As for the question of when potty training progress is ready to extend outside to the real world…well, this is so different for every kid. We certainly had our share of embarrassing, out-in-public accidents and I think most parents do need to eventually just bite the bullet and be ready for that possibility. You make them pee before they leave the house, prompt and remind them regularly, offer them chances to “try” and hope that public restrooms don’t completely freak them out. (And pack extra clothes and maybe a small potty seat in the car trunk.) But certain situations — long car rides, air travel, etc. — can require exceptions for kids who aren’t 100% rock-solid trained. We would usually offer pull-ups or training pants in these cases, but not every kid will need that. (Or accept that, if being in big kid pants is a big source of pride.)
But for now I’d hold off on stressing about that transition and focus on getting back the progress your daughter regressed on. She needs to, you know, be able to use the potty while wearing clothing first before I’d worry about whether she can make it through a grocery store run without peeing in the produce aisle.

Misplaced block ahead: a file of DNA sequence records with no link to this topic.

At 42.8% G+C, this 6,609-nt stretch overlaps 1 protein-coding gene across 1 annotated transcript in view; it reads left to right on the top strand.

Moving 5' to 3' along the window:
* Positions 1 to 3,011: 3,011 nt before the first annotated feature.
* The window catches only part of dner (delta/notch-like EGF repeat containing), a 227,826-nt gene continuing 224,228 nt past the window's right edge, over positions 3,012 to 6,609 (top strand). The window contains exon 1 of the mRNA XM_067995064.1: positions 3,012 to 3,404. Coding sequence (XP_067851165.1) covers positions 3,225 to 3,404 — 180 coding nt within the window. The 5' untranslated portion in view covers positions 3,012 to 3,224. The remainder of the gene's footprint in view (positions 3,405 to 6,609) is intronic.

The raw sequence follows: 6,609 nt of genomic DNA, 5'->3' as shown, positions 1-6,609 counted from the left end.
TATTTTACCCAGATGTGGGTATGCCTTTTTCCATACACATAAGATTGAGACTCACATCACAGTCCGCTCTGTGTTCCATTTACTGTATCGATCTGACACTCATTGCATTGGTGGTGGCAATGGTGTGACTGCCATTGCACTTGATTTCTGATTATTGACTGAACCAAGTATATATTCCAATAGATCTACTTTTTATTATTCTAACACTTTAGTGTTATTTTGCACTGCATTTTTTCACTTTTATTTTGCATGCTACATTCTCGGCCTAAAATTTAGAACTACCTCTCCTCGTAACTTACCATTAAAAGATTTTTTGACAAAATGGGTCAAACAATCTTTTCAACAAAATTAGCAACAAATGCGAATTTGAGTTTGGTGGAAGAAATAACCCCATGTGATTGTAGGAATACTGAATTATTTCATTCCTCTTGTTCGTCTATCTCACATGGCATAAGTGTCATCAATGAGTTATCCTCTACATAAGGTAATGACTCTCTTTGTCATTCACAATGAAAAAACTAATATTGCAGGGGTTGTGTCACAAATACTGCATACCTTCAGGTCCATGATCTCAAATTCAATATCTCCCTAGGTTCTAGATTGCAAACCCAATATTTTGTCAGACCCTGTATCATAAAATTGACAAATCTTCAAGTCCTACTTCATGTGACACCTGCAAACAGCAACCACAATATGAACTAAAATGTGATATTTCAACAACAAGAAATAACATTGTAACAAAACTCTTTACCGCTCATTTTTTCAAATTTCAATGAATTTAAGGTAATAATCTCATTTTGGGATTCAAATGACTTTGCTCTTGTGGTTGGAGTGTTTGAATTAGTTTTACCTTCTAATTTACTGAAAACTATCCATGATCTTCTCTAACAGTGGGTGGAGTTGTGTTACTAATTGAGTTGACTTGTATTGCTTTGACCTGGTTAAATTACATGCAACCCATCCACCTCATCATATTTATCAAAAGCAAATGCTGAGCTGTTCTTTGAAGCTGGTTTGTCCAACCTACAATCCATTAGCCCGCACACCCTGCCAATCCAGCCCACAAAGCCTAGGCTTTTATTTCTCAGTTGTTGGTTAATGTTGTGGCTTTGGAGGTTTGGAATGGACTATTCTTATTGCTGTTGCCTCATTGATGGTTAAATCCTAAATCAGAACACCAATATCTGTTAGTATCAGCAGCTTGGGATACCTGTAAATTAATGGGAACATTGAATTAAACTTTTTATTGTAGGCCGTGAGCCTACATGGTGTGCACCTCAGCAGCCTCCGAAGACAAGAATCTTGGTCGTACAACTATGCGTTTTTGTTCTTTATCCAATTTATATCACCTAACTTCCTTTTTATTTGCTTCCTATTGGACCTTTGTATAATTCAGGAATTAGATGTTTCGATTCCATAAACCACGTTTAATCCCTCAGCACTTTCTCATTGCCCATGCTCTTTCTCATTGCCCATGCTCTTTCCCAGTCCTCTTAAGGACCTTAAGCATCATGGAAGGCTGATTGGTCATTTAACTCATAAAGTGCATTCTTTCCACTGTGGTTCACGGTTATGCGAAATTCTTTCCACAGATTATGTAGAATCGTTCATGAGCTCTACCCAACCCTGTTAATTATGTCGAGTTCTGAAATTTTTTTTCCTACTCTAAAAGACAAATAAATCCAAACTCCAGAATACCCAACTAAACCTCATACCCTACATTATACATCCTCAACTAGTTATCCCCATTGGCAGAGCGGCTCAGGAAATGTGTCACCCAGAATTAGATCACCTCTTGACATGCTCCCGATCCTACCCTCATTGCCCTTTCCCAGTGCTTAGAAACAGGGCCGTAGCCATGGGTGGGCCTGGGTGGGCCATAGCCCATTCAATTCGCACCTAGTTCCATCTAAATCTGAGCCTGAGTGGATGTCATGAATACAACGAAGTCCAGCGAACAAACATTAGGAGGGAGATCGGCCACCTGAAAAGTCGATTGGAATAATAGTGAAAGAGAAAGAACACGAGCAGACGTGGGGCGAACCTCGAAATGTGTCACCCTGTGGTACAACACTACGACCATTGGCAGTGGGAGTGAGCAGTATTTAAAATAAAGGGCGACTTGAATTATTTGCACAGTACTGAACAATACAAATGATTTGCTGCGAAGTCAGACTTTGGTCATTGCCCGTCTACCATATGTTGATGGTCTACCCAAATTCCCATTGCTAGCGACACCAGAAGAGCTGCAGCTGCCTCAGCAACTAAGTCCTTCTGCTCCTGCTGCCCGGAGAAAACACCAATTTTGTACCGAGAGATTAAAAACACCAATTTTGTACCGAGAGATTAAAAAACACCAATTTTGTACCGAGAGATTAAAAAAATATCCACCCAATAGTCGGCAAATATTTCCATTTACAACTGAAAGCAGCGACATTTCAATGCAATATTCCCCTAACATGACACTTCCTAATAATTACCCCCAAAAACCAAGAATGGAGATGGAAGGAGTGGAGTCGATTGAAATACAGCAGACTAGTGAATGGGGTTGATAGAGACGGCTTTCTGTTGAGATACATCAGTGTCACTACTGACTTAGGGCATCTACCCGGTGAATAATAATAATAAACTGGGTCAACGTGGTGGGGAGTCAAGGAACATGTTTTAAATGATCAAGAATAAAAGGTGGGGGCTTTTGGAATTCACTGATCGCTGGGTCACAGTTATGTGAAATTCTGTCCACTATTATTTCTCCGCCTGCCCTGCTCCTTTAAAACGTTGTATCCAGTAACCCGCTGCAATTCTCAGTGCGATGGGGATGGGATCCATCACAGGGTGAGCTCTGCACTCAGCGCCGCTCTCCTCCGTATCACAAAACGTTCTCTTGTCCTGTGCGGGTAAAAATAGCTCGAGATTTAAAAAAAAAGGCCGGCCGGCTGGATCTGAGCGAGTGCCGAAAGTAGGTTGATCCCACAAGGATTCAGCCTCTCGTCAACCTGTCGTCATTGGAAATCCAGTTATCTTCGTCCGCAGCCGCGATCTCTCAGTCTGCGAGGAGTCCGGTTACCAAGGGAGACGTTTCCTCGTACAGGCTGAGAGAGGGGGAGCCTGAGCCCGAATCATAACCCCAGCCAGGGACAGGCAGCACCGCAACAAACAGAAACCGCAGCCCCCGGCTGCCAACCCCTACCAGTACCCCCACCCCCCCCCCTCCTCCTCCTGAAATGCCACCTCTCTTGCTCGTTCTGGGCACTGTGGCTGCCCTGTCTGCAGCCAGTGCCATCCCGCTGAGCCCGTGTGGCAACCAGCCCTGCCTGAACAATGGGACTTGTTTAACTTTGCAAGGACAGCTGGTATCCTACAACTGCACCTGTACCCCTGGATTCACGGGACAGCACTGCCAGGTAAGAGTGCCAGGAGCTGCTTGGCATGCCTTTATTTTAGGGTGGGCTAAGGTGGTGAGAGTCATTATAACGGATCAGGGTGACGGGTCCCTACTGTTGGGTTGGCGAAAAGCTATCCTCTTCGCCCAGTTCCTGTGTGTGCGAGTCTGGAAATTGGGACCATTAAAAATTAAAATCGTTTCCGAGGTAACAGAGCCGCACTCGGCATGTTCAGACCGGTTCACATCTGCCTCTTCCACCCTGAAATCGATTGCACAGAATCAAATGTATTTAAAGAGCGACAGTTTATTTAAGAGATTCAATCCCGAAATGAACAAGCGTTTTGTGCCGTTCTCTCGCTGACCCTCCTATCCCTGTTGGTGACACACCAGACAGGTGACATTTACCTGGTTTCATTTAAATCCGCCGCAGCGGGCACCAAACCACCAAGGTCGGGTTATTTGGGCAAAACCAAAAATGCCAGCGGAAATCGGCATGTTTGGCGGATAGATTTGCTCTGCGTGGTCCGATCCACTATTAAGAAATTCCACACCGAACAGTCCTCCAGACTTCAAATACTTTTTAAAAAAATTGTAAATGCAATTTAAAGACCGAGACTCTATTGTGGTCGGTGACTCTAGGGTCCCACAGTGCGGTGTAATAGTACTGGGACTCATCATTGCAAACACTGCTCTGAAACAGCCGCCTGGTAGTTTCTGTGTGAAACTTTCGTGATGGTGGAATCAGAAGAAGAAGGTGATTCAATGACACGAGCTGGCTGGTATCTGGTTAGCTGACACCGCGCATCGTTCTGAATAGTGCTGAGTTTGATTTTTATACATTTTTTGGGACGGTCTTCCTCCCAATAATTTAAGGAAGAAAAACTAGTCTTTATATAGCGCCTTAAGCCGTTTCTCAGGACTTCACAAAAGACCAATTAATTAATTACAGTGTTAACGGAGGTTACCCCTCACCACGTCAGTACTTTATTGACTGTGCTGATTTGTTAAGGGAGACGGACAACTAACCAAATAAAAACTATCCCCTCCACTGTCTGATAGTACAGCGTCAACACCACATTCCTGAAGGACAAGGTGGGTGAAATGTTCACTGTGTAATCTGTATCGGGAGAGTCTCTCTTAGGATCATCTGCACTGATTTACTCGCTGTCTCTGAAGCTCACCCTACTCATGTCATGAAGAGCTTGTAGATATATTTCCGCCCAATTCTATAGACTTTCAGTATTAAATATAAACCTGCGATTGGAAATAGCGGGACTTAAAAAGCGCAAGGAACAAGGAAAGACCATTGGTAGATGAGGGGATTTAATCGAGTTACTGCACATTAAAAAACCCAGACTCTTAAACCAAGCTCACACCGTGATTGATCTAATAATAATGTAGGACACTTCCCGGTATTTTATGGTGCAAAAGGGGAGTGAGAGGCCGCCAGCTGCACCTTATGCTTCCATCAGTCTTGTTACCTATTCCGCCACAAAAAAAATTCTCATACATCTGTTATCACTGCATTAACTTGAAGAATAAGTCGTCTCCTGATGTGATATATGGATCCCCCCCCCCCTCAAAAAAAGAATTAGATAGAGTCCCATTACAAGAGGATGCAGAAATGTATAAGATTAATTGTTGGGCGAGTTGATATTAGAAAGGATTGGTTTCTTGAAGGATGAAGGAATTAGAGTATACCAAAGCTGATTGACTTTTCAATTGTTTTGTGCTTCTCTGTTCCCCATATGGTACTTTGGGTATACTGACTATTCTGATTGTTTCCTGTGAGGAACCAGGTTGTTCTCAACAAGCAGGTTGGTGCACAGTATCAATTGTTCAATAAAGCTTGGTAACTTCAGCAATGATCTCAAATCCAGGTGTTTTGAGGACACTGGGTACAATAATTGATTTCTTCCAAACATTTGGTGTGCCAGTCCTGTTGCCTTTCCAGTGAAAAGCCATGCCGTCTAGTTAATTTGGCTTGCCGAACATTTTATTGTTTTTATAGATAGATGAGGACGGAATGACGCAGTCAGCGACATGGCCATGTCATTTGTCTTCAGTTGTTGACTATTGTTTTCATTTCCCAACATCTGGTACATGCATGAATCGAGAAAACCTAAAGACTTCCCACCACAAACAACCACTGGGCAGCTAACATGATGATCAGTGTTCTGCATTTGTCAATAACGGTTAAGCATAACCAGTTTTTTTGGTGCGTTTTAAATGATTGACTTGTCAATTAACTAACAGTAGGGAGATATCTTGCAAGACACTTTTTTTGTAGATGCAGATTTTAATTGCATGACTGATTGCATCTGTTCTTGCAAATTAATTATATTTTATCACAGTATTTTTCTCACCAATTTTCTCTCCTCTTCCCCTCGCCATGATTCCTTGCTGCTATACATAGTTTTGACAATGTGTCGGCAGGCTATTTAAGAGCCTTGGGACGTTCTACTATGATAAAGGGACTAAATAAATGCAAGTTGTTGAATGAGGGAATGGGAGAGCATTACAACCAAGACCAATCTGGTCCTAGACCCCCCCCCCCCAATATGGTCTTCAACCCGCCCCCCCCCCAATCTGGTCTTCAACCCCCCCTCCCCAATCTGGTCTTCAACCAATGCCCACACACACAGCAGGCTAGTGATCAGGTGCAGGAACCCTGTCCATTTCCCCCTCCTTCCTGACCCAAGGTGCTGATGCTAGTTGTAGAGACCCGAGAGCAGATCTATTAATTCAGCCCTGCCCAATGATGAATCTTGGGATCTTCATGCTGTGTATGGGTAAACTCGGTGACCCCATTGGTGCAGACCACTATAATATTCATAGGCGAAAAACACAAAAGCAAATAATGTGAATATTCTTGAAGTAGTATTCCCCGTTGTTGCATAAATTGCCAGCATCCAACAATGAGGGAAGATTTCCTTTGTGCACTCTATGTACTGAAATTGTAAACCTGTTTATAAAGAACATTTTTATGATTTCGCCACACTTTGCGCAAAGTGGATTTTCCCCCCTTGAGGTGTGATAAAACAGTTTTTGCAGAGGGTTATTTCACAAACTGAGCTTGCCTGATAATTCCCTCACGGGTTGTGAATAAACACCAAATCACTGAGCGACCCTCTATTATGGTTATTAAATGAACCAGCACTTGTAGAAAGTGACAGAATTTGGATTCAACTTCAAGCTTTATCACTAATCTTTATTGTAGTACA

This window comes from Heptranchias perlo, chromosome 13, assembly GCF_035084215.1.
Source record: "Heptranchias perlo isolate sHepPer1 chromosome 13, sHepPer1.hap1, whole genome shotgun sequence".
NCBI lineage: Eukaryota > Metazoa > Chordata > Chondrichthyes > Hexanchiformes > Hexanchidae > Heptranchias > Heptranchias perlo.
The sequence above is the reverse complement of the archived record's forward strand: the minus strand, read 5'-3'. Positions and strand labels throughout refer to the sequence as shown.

One last thing that stood out to me, though — something that might also need to be addressed before attempting a long car ride sans absorbent pants: Will your daughter ask for help or tell you when she needs to go, or did all her successes involve her running to the potty completely independently? That’s certainly NOT a bad thing, by the way, but might be a small insight into her particular path to potty training. That “fierce independent streak” is at play here for sure, but when she’s out in public or in the car she needs to use her words or signs and communicate with you, rather than handling her business all on her own. Really hammer home that sometimes, it’s okay to ask for help! It’s absolutely a GOOD THING to TELL Mommy that you feel like you have to go! Mommy can help you pull your underwear up and down if it’s hard for you right now, and Mommy can absolutely help you find a potty out in a store or the library, or pull the car over if you have to go during a long drive. Help her work through her frustrations of not being able to do it “all by herself” and you might be able to inch her along in the process a bit sooner rather than later.